Ygnelzi was happy with the performance of the Sunrise ironworker, so he checked with Trilogy yet again to see what options were available. Flamholz suggested an APS-30080M CNC plate processing system, which automatically processes flat bars up to 3/4 in. thick and lengths up to 40 ft. long.
The machine also shears the bars to length, eliminating the need for sawing. Since the machine would be on display at the 2016 Fabtech show in Las Vegas, which was just a few weeks away, Flamholz suggested they meet there so Ygnelzi could kick the tires.
Nevada Precision’s plate processing system has reduced machining time by half, and it requires half as many people to operate as the previous semi-automated ironworker.
Gianni and his father didn’t need much convincing. They bought the demo model before Fabtech even started under the agreement that it would be sent to their shop immediately after the show.
“Trilogy came in and installed the machine, and then returned the next day to train everyone,” he says. “It only took a couple of hours. The APS is very easy to operate.”
Trilogy’s APS-30080M is equipped with easy-to-use control and nesting software, designed to maximize material use.
Aside from its punching and shearing capabilities, the APS also comes with nesting software that makes it simple to lay out the different parts end to end, making the most efficient use of the material.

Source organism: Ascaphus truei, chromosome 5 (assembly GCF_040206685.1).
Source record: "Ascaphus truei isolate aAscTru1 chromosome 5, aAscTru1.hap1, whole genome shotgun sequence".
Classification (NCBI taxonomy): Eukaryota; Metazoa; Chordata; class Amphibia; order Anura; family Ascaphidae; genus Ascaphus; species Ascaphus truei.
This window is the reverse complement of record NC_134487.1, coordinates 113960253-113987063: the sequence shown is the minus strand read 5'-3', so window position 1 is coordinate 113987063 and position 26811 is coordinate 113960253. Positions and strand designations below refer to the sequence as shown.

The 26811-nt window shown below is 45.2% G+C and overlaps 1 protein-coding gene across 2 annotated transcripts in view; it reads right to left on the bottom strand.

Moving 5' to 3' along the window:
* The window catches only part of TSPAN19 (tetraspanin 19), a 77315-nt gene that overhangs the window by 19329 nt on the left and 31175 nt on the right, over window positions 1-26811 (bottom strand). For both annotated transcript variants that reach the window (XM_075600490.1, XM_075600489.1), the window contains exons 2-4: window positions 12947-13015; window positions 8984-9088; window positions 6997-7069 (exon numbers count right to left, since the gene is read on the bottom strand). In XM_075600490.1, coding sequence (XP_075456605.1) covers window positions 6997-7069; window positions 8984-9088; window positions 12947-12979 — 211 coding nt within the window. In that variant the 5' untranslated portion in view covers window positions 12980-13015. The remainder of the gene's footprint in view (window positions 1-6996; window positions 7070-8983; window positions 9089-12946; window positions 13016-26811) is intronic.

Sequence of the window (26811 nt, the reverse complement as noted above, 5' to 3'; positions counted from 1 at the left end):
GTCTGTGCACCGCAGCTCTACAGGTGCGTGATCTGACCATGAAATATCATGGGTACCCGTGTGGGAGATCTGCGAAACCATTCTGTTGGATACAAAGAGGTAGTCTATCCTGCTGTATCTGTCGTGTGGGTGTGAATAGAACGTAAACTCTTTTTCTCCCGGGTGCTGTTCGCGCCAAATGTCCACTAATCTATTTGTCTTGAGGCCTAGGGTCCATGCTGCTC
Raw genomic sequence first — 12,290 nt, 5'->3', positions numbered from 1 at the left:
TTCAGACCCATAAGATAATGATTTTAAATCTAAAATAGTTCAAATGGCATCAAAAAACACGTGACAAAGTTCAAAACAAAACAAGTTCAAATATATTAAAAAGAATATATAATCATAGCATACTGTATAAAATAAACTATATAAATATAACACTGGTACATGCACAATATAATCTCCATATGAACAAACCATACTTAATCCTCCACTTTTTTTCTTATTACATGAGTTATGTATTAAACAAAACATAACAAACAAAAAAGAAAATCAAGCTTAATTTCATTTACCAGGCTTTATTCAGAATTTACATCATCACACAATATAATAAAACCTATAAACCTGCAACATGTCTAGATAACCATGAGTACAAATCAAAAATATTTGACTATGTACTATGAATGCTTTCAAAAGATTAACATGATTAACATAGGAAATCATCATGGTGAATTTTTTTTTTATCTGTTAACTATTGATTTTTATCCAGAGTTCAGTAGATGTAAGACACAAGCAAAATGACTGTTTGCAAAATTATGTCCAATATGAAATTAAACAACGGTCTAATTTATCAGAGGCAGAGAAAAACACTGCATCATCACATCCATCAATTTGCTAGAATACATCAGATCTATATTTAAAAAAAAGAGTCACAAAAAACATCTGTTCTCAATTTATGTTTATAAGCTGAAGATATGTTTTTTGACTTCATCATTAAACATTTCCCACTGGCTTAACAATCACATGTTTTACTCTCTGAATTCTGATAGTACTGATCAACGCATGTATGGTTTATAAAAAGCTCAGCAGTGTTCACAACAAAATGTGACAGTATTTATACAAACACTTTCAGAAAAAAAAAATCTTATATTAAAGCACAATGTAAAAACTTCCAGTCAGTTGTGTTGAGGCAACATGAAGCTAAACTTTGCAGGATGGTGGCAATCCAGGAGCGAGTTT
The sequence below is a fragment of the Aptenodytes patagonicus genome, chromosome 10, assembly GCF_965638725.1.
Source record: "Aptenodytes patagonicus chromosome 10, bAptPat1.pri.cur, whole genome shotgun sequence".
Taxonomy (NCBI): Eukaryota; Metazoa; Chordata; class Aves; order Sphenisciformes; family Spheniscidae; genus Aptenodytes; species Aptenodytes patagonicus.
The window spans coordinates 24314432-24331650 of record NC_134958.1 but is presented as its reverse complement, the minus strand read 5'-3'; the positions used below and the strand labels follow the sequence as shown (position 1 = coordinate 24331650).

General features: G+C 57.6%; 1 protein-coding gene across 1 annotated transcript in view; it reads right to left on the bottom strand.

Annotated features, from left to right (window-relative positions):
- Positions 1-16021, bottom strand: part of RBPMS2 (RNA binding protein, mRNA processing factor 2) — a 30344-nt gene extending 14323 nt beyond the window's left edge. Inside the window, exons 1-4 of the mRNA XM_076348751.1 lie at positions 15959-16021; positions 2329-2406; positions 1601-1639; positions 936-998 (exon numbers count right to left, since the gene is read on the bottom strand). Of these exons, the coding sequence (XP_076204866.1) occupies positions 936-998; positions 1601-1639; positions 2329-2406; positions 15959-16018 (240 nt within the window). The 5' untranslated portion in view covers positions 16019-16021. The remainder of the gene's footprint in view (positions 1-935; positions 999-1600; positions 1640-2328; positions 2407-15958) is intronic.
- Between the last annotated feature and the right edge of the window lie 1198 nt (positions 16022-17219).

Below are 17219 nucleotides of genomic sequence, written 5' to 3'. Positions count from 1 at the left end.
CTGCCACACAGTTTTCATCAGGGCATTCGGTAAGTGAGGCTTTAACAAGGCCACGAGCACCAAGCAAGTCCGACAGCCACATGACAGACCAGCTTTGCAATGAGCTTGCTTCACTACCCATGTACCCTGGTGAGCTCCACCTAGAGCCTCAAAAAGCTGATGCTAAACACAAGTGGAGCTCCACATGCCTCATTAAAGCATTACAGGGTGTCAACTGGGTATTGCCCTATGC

Tell it how many parts you need, the lengths, hole diameters and locations (up to three different hole sizes per setup is possible), and the machine takes care of the rest. All the operator has to do is set the bar on the conveyor, press cycle start and collect finished parts on the opposite end of the machine.
The APS has been in service less than six months but has already made a tremendous difference in throughput.
“It’s really sped up our process,” Ygnelzi says. “Before, when we received an order to prepare a room for one of these data centers, it would take us three to four weeks to punch and shear all the plates, at which point we could start welding them together. The APS reduced that to not even two weeks. It basically does the work in half the time.”
It’s also cut labor time in half. The weeks spent wrangling parts through the ironworker and bandsaw required two full-time people. With the APS plate processor, it takes only one operator to load the machine, after which the machine runs on its own.
“We’re pretty happy with our decision,” Ygnelzi concludes. “It’s been a great investment.”